Why employers love student-athletes: Teamwork, discipline, time management

'The stereotype of the dumb jock is laughable'

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Student-athletes hone highly marketable skills during their college years—balancing classes, training, and at times a job as well, reports University Affairs.

"The stereotype of the dumb jock is laughable," says Pierre Lafontaine, former CEO of Canadian Interuniversity Sport (CIS), adding, "Student-athletes are the brightest young people you can meet. Their ability to multitask amazes and inspires me."

The young adults must manage their academics along with full practice schedules, he says, leading them to develop skills and traits that are highly sought-after in the workplace.

More than half of top female execs played college sports

Student-athletes are well-rounded individuals, says Leo MacPherson, former CIS president and founder of the St. Francis Xavier University Athletics Leadership Academy. His program develops varsity athletes' teamwork and leadership, focusing on a broad range of qualities: drive, focus, passion, dedication, honestly, loyalty, preparedness, competitiveness, discipline, resilience, and organization.

Hiring a former athlete means they "get a team player... who has been knocked on their butt and had to face hard truths," says MacPherson.

Cutting a second off racetime takes months of training, work, time, and energy, says Rebekah Sass, a cross-country runner at the University of Manitoba Bisons and an Academic All-Canadian. "The same is true for academics. I put the same dedication and determination and drive into school... I know that to get the rest results I have to put in the time," she says.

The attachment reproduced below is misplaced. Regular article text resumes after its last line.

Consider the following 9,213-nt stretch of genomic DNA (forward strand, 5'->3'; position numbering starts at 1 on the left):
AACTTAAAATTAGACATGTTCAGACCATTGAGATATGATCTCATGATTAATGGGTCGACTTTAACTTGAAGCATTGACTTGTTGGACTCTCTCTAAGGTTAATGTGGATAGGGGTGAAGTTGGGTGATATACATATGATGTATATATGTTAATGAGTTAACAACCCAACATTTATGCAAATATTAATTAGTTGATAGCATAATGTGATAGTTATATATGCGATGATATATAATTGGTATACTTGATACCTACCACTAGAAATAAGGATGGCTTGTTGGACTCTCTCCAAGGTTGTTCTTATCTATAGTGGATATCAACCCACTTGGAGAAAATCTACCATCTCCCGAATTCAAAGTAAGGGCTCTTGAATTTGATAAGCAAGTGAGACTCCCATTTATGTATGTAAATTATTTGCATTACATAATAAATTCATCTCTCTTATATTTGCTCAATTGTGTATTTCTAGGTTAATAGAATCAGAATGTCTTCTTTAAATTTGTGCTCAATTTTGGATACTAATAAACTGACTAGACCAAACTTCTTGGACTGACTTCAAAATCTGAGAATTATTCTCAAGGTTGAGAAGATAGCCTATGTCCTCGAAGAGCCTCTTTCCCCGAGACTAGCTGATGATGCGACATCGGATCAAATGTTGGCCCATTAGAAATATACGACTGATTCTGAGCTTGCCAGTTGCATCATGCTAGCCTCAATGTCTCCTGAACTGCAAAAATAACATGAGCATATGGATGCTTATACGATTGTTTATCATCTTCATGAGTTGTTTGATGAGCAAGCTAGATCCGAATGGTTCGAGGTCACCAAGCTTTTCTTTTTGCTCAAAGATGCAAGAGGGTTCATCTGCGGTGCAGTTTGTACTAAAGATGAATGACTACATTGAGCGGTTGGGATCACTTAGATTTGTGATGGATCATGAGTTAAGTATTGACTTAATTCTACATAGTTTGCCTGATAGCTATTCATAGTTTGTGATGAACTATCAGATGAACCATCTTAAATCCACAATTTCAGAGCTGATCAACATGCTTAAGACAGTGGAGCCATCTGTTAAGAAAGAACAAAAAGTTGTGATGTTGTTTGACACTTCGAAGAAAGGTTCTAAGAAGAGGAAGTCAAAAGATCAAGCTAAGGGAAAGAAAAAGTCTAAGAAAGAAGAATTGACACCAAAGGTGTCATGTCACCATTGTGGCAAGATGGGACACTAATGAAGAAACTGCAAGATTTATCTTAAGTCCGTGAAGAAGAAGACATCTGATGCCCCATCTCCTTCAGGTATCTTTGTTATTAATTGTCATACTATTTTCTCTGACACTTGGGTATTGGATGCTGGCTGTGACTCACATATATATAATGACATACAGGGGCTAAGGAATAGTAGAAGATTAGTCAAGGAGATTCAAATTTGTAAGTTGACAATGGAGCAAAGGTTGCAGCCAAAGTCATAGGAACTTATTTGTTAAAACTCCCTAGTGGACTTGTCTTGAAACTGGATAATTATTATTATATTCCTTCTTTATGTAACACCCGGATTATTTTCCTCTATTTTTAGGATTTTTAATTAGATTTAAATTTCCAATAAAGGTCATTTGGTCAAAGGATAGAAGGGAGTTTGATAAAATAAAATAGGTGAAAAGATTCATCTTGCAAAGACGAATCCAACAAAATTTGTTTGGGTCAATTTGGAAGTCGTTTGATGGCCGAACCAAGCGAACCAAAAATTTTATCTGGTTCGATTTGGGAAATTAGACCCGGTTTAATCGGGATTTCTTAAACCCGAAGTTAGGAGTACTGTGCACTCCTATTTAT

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Additionally, student-athletes learn perseverance. "If and when I screw up on the job now, it doesn’t impact my confidence, it just makes me want to get back up and do better," says Rob Wesseling, a former University of Guelph offensive tackle and current EVP of The Co-operators insurance.

Once they graduate, the athletes often end up in politics or senior management positions, according to University Affairs.

"Teamwork, accountability, and trust are strong core values that translate very well into the business world," says Phil Wilson, a human resources expert.

Six of the past 11 U.S. presidents were student-athletes, which is not surprising, says Ian Gellatly, a University of Alberta School of Business HR management and organizational behavior professor, since politics require a team effort to "identify problems and constantly assess and adjust in order to succeed" (Cardwell, University Affairs, 3/11).

The takeaway: Traits and skills developed as a varsity college athlete translate well to the work sphere, reports University Affairs.


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